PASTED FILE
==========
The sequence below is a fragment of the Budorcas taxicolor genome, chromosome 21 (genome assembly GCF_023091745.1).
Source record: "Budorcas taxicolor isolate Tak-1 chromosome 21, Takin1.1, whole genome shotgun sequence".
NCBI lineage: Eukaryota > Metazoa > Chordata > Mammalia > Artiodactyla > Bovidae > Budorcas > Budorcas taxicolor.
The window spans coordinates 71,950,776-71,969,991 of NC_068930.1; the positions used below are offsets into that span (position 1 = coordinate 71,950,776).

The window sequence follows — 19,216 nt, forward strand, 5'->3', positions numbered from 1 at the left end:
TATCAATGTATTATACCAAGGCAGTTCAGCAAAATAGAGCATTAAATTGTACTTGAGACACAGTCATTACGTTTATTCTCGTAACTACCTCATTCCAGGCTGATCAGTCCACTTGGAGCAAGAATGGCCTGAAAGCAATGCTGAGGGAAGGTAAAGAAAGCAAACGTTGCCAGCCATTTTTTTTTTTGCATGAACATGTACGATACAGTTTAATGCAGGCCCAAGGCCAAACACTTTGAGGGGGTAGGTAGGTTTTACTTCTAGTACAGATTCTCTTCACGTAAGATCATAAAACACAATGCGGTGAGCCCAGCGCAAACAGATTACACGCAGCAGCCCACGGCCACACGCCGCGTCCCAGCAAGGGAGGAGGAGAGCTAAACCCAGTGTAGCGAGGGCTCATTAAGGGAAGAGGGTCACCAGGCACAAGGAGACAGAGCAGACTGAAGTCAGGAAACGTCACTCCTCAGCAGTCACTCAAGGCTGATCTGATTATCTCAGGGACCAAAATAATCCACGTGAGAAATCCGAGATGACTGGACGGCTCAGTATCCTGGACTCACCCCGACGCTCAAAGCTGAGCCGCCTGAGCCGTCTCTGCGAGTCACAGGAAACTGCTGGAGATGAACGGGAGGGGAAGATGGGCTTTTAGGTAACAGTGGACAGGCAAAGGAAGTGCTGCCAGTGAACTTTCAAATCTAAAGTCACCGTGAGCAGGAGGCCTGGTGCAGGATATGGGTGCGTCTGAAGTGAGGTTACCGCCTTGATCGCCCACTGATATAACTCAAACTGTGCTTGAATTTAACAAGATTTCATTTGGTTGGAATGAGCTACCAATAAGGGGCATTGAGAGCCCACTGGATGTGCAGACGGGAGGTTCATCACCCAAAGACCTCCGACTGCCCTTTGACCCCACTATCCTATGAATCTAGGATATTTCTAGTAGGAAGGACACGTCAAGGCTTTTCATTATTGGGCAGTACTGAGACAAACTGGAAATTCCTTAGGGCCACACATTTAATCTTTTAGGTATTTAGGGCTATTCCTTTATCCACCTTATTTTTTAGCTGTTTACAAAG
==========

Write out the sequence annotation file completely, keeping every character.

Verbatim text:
The sequence below is a fragment of the Budorcas taxicolor genome, chromosome 21 (genome assembly GCF_023091745.1).
Source record: "Budorcas taxicolor isolate Tak-1 chromosome 21, Takin1.1, whole genome shotgun sequence".
NCBI lineage: Eukaryota > Metazoa > Chordata > Mammalia > Artiodactyla > Bovidae > Budorcas > Budorcas taxicolor.
The window spans coordinates 71,950,776-71,969,991 of NC_068930.1; the positions used below are offsets into that span (position 1 = coordinate 71,950,776).

The window sequence follows — 19,216 nt, forward strand, 5'->3', positions numbered from 1 at the left end:
TATCAATGTATTATACCAAGGCAGTTCAGCAAAATAGAGCATTAAATTGTACTTGAGACACAGTCATTACGTTTATTCTCGTAACTACCTCATTCCAGGCTGATCAGTCCACTTGGAGCAAGAATGGCCTGAAAGCAATGCTGAGGGAAGGTAAAGAAAGCAAACGTTGCCAGCCATTTTTTTTTTTGCATGAACATGTACGATACAGTTTAATGCAGGCCCAAGGCCAAACACTTTGAGGGGGTAGGTAGGTTTTACTTCTAGTACAGATTCTCTTCACGTAAGATCATAAAACACAATGCGGTGAGCCCAGCGCAAACAGATTACACGCAGCAGCCCACGGCCACACGCCGCGTCCCAGCAAGGGAGGAGGAGAGCTAAACCCAGTGTAGCGAGGGCTCATTAAGGGAAGAGGGTCACCAGGCACAAGGAGACAGAGCAGACTGAAGTCAGGAAACGTCACTCCTCAGCAGTCACTCAAGGCTGATCTGATTATCTCAGGGACCAAAATAATCCACGTGAGAAATCCGAGATGACTGGACGGCTCAGTATCCTGGACTCACCCCGACGCTCAAAGCTGAGCCGCCTGAGCCGTCTCTGCGAGTCACAGGAAACTGCTGGAGATGAACGGGAGGGGAAGATGGGCTTTTAGGTAACAGTGGACAGGCAAAGGAAGTGCTGCCAGTGAACTTTCAAATCTAAAGTCACCGTGAGCAGGAGGCCTGGTGCAGGATATGGGTGCGTCTGAAGTGAGGTTACCGCCTTGATCGCCCACTGATATAACTCAAACTGTGCTTGAATTTAACAAGATTTCATTTGGTTGGAATGAGCTACCAATAAGGGGCATTGAGAGCCCACTGGATGTGCAGACGGGAGGTTCATCACCCAAAGACCTCCGACTGCCCTTTGACCCCACTATCCTATGAATCTAGGATATTTCTAGTAGGAAGGACACGTCAAGGCTTTTCATTATTGGGCAGTACTGAGACAAACTGGAAATTCCTTAGGGCCACACATTTAATCTTTTAGGTATTTAGGGCTATTCCTTTATCCACCTTATTTTTTAGCTGTTTACAAAG